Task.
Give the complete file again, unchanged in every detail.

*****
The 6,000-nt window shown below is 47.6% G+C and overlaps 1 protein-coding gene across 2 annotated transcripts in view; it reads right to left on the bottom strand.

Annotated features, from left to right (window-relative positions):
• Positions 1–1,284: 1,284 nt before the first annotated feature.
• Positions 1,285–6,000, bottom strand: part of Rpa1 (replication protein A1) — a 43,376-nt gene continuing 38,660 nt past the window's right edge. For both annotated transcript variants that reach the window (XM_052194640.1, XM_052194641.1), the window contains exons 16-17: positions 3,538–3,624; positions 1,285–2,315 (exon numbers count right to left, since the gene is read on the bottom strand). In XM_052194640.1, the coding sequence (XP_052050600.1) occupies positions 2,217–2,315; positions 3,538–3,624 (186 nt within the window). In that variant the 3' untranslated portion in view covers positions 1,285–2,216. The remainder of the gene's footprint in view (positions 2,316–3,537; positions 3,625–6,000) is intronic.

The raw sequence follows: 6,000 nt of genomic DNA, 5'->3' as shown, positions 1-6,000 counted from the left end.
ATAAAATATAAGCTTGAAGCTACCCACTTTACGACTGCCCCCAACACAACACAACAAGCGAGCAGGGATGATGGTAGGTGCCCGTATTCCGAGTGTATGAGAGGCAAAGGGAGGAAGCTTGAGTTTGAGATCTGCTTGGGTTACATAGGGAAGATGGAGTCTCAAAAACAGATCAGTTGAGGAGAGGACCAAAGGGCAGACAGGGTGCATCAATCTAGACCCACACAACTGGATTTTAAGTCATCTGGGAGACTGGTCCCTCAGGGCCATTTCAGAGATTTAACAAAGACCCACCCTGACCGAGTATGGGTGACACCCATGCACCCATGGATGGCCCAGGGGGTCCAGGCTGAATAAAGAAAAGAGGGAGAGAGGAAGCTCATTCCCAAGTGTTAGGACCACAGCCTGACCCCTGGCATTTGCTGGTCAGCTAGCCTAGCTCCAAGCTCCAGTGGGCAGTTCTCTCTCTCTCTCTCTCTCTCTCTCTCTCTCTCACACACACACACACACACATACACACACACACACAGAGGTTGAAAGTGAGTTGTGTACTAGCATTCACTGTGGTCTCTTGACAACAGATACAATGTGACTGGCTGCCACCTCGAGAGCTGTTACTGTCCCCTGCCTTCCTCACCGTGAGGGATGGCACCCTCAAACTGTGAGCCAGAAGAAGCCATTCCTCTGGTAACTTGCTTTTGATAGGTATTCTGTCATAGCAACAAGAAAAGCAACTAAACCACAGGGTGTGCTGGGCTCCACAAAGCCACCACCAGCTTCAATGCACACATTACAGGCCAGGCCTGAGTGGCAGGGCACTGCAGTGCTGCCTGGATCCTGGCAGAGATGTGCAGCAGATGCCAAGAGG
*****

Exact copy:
The 6,000-nt window shown below is 47.6% G+C and overlaps 1 protein-coding gene across 2 annotated transcripts in view; it reads right to left on the bottom strand.

Annotated features, from left to right (window-relative positions):
• Positions 1–1,284: 1,284 nt before the first annotated feature.
• Positions 1,285–6,000, bottom strand: part of Rpa1 (replication protein A1) — a 43,376-nt gene continuing 38,660 nt past the window's right edge. For both annotated transcript variants that reach the window (XM_052194640.1, XM_052194641.1), the window contains exons 16-17: positions 3,538–3,624; positions 1,285–2,315 (exon numbers count right to left, since the gene is read on the bottom strand). In XM_052194640.1, the coding sequence (XP_052050600.1) occupies positions 2,217–2,315; positions 3,538–3,624 (186 nt within the window). In that variant the 3' untranslated portion in view covers positions 1,285–2,216. The remainder of the gene's footprint in view (positions 2,316–3,537; positions 3,625–6,000) is intronic.

The raw sequence follows: 6,000 nt of genomic DNA, 5'->3' as shown, positions 1-6,000 counted from the left end.
ATAAAATATAAGCTTGAAGCTACCCACTTTACGACTGCCCCCAACACAACACAACAAGCGAGCAGGGATGATGGTAGGTGCCCGTATTCCGAGTGTATGAGAGGCAAAGGGAGGAAGCTTGAGTTTGAGATCTGCTTGGGTTACATAGGGAAGATGGAGTCTCAAAAACAGATCAGTTGAGGAGAGGACCAAAGGGCAGACAGGGTGCATCAATCTAGACCCACACAACTGGATTTTAAGTCATCTGGGAGACTGGTCCCTCAGGGCCATTTCAGAGATTTAACAAAGACCCACCCTGACCGAGTATGGGTGACACCCATGCACCCATGGATGGCCCAGGGGGTCCAGGCTGAATAAAGAAAAGAGGGAGAGAGGAAGCTCATTCCCAAGTGTTAGGACCACAGCCTGACCCCTGGCATTTGCTGGTCAGCTAGCCTAGCTCCAAGCTCCAGTGGGCAGTTCTCTCTCTCTCTCTCTCTCTCTCTCTCTCTCTCACACACACACACACACACATACACACACACACACAGAGGTTGAAAGTGAGTTGTGTACTAGCATTCACTGTGGTCTCTTGACAACAGATACAATGTGACTGGCTGCCACCTCGAGAGCTGTTACTGTCCCCTGCCTTCCTCACCGTGAGGGATGGCACCCTCAAACTGTGAGCCAGAAGAAGCCATTCCTCTGGTAACTTGCTTTTGATAGGTATTCTGTCATAGCAACAAGAAAAGCAACTAAACCACAGGGTGTGCTGGGCTCCACAAAGCCACCACCAGCTTCAATGCACACATTACAGGCCAGGCCTGAGTGGCAGGGCACTGCAGTGCTGCCTGGATCCTGGCAGAGATGTGCAGCAGATGCCAAGAGG